This early and unusual Pleydell-Bouverie vase is one of a large group of Beano (as she was nick-named) pots that will be on display at the Winchcombe Archive Collection Summer exhibition that opens at the Long Room Gallery, Queen Anne House, High Street, Winchcombe, GL54 5LJ  [tel 01242 602 319] at 9am on Saturday 18th May 2019,

Katharine’s pots are being brought together as part of a show, Cardew’s Craft Circle, celebrating the creative group of friends around Michael Cardew in the 1920s and 1930s.  This will be the first substantive Beano show since a Bath exhibition held in 1980-1981, with many exhibits new to the public. Pleydell-Bouverie was a pioneer in the use of wood ash glazes on studio pottery and her influence may be seen in the work of Richard Batterham and his contemporaries – as well of course, Cardew himself.

Beano was a typically modest figure, and her pioneering research provided much of the related information incorporated in Leach’s A Potter’s Book. This show promises to appeal to studio afficinados and potters alike,  as it encompasses  a full range of her forms and glaze effects, and pots ranging from the large and impressive to the modest such as the glaze test miniatures illustrated below.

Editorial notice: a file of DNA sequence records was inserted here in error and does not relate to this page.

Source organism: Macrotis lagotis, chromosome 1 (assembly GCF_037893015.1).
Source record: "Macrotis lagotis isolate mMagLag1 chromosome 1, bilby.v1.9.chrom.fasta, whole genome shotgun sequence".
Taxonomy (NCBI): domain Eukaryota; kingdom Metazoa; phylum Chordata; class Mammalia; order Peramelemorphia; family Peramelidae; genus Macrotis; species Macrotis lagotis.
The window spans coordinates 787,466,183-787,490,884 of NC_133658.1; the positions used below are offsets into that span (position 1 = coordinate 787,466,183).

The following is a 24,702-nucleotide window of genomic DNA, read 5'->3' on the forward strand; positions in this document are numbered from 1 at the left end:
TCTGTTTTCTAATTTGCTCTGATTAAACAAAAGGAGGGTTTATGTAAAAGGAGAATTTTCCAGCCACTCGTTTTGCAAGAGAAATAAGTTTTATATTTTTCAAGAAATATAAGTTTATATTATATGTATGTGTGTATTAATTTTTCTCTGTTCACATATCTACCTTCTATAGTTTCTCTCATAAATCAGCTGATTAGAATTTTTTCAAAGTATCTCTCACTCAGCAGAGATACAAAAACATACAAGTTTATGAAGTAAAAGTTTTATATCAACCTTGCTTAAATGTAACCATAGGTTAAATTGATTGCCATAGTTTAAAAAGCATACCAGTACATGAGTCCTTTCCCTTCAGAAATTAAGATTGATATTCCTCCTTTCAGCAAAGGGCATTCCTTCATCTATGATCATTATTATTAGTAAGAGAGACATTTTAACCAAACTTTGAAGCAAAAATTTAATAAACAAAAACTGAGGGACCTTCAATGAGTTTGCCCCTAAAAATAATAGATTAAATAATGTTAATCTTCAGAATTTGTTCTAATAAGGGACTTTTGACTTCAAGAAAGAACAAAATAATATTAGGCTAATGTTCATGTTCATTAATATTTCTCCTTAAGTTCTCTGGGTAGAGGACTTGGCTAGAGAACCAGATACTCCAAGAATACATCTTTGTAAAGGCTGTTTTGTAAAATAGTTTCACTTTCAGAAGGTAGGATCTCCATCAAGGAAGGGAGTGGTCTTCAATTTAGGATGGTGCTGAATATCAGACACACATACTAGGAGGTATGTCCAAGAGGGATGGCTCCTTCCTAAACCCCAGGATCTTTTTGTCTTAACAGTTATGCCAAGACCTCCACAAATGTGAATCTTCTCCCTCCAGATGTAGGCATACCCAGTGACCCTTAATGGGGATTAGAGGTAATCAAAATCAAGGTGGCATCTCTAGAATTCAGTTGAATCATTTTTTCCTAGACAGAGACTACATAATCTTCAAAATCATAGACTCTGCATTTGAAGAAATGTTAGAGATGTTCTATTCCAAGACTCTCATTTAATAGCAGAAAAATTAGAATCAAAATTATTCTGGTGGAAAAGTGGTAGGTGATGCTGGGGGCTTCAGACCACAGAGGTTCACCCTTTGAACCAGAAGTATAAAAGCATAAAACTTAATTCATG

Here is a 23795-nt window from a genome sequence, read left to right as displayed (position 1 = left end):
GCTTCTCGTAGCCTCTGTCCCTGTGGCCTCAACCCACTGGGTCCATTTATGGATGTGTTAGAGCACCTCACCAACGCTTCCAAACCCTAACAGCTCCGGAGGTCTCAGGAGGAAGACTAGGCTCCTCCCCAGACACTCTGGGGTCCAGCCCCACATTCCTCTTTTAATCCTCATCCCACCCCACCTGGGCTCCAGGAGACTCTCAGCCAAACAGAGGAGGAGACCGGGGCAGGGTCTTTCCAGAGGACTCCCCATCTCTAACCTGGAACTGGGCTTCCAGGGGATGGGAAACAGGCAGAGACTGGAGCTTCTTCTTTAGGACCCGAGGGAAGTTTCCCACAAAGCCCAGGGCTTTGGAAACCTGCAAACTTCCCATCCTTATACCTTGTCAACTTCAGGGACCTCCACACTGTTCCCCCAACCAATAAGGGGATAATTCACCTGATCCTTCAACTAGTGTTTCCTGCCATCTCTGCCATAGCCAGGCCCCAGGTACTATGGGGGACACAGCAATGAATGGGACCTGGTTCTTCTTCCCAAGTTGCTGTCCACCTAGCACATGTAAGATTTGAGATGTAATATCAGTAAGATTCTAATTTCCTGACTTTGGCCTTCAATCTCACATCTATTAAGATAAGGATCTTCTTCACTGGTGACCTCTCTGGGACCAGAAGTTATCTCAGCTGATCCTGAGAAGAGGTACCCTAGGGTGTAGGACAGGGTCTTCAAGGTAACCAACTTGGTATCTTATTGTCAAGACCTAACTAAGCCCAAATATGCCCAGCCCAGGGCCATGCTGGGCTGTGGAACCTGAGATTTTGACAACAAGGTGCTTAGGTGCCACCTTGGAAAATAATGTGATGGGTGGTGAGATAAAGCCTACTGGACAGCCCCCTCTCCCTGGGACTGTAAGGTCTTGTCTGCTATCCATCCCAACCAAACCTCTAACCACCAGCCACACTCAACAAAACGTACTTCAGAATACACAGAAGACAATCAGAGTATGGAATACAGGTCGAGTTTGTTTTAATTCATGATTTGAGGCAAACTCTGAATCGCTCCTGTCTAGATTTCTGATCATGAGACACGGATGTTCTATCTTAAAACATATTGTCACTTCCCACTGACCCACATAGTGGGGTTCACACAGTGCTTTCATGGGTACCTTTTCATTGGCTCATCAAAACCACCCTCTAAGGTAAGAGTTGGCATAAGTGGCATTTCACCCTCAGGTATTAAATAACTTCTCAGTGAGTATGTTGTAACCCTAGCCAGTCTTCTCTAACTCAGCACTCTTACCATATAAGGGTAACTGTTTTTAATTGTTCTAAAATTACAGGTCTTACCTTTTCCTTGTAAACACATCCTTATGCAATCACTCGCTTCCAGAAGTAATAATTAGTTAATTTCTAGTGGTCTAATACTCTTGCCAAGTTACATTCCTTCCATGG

Glaze trail miniatures (h. 5cm)



Cardew’s Craft Circle (from 18th May 2019)

This new exhibition at the Long Room Gallery, home to the Winchcombe Archive Collection, focusses on the circle of creative people known to Michael Cardew in the 1920s and 1930s. Aside from a good representative display of the early slipwares of Cardew and his pre-war team, some on show to the public for the first time in 20+ years, this event will also take the opportunity to celebrate the work of Katharine Pleydell-Bouverie – known as Beano to her friends.

The last substantive Beano public exhibition was held some forty years ago in Bath, so this event will provide a unique opportunity for the lovers of good pots in general, and the Studio pioneers in particular to gain a comprehensive idea of her output and creativity. The 100+ exhibits from both Coleshill and Kilmington Manor will include rare examples by Norah Braden and Ada Mason, and will range from charming glaze test miniatures to magnificent show stoppers by Beano. The vast majority are drawn from private collections, many not seen by the public in 20 or 30 years or more, so this is a unique opportunity.